The first radio reports came through from the Jerusalem front on that hot day in June, 1967. The reporter was breathing hoarsely as he ran with the soldiers entering Lion’s Gate. The sniper fire in the background did not seem to faze either the reporter or the soldiers. The reporter’s microphone did not pick up anxious cries of “take cover” or “stay close to the buildings”. What you heard instead was the excitement as one soldier asked the other, “where is it?” or “which way to the Kotel (the Western Wall).One could pick up the sense of determination as soldiers were running ,intent on getting “somewhere”. And then , General Motta Gur announced over his radio the words that were waiting to be spoken for 2000 years , “Har Habayit BeYadeinu the Temple Mount is in our hands… I repeat, The Temple Mount is in our hands”.
If one takes a cursory and objective glance at the recent history of the people of Israel and the rebirth of a Jewish commonwealth in the land of Israel, one cannot escape its resemblance to classical biblical text. An oppressed, dispersed and maligned people ingathered to their ancient homeland. A small and beleaguered nation succeeds in fighting off multiple nations’ intent on their destruction. And then a two thousand year old yearning to return to their beloved Jerusalem and the Temple Mount is fulfilled in the midst six miraculous days.
The Temple Mount is the holiest location in the universe according to Jewish understanding. It was from there that the world expanded into its present form, and it was there where Hashem gathered the earth used to create man. The Torah tells us that HaShem chose to rest His Divine Presence, in that location forever and that two Jewish Temples were built there . According to the prophecies of the Bible , the Third Temple will also be located here, and will eventually become the eternal House of Prayer for all nations (Isaiah 1:2-3; Ezekiel . 37:26-28; 40-48;Micah . 4:1-2; Haggai. 2:7-9;and Zechariah 6:12-15; 14:20)
The world, though, and especially the Muslim world have yet to learn to digest, cope and accept that reality. Many of these nations, regrettably, will struggle against this city’s destiny to the very end, as Zachariah proclaims;
“Behold, I will make Jerusalem a cup of drunkenness to all the surrounding peoples, when they lay siege against Judah and Jerusalem . And it shall happen in that day that I will make Jerusalem a very heavy stone for all peoples; all who would try to heave it away will surely be cut in pieces, though all nations of the earth are gathered against it.” ( Zechariah 12:2-3)
Yet most dramatically it is first the Jewish people that need to rekindle the yearning for that holy place. It is true that General Motta Gur’s declaration that “the Temple Mount is in our hands” stirred the soul of every Jewish person of that time .Yet over time the sound of that declaration has dimmed and has remained but a whisper. It was again due to that same “abused child syndrome” that has characterized Jewish existence through exile that the Temple mount was quickly abandoned and given over to the Moslem Waqf. The essence of this “syndrome” is that the victim of abuse and persecution begins to believe that the victim himself is responsible for the abuse. As a result the victim will do everything to minimize his own identity and unique character. Therefore it was important for Moshe Dayan to give the keys to the Temple Mount to the Muslims in an attempt to show how “nice and good” the Israeli people truly are. As a result Motta Gur’s declaration remains a distant bittersweet memory.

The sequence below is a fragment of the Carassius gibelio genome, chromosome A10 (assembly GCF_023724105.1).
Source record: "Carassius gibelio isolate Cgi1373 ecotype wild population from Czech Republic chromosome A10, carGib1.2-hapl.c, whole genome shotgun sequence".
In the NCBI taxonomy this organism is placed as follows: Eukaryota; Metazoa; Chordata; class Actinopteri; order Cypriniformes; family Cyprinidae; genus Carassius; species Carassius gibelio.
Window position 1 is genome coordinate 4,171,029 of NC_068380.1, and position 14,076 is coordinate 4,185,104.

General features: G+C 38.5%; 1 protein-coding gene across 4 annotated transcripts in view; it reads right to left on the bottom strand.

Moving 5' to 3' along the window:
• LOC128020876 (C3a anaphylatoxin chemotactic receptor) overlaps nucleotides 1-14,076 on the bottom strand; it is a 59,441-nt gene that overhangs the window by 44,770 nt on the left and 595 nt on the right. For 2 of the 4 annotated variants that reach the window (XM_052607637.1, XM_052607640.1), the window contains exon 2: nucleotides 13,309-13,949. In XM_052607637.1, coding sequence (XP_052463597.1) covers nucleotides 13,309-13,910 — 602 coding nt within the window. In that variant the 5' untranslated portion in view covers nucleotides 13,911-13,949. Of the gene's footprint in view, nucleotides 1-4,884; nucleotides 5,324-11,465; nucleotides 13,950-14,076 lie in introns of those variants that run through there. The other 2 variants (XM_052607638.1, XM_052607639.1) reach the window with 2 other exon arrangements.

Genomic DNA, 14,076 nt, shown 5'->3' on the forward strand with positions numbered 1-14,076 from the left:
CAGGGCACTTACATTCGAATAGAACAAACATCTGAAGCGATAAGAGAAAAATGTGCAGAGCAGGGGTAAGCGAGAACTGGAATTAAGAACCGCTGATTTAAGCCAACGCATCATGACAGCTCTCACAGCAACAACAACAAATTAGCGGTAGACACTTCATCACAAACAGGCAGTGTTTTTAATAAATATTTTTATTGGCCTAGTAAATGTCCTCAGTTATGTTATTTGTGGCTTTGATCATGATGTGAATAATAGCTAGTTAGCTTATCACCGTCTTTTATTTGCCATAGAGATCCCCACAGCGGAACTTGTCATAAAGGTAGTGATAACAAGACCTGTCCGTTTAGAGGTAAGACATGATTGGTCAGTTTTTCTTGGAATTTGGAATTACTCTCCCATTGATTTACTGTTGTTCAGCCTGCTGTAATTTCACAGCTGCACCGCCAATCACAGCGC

Yet the memory has not been erased. The yearning for the place of G-d’s House continues to resonate in the heart of many. The Mount does not have to be liberated in warfare and the Temple clearly will be rebuilt when the world is ready for it. It will happen when “the knowledge of G-d will cover the earth like water over the sea” ( Isaiah 11)and all men will join in its rebuilding. Yet it is first the yearning that will ensure the unfolding of these events.
In Psalm 122 King David writes “I rejoiced with those who said to me,“Let us go up to the house of HaShem. Our feet are standing in your gates, Jerusalem.( Psalm 122:1-2)
Shouldn’t it have said” I rejoiced as we went to the house of HaShem ?”. Yet King David was not destined to rebuild the Temple but he rejoiced nevertheless when he heard of the blossoming and growing yearning of those who cried out ““Let us go up to the house of HaShem”.
It is that “yearning” that is the foundation upon which prophetic destiny is built and becomes fulfilled. This explains another verse in the same psalm;
“Pray for the peace of Jerusalem:” (psalm 122:6).
The word in Hebrew used for prayer is unique in this verse. Shaalu is rooted in the word for “ask for”. That is to say “Ask for and yearn and desire the peace of Jerusalem”. the Hebrew word for Peace is Shalom. That word is rooted in the concept of being whole and complete ( Shalem) Jerusalem can only be a true vessel of peace if it remains a vessel unbroken and complete.
That is the essence of the passion of those tens of thousands of young and old who will fill the streets of Jerusalem in celebration of Yom Yerushalyim ( Jerusalem Day). It is that yearning that will be audibly heard in their prayers and their songs. It is the underpinnings of all those across the world who yearn to fulfill the verse ” Shaulu Shlom Yerushalayim , Pray for the Peace of Jerusalem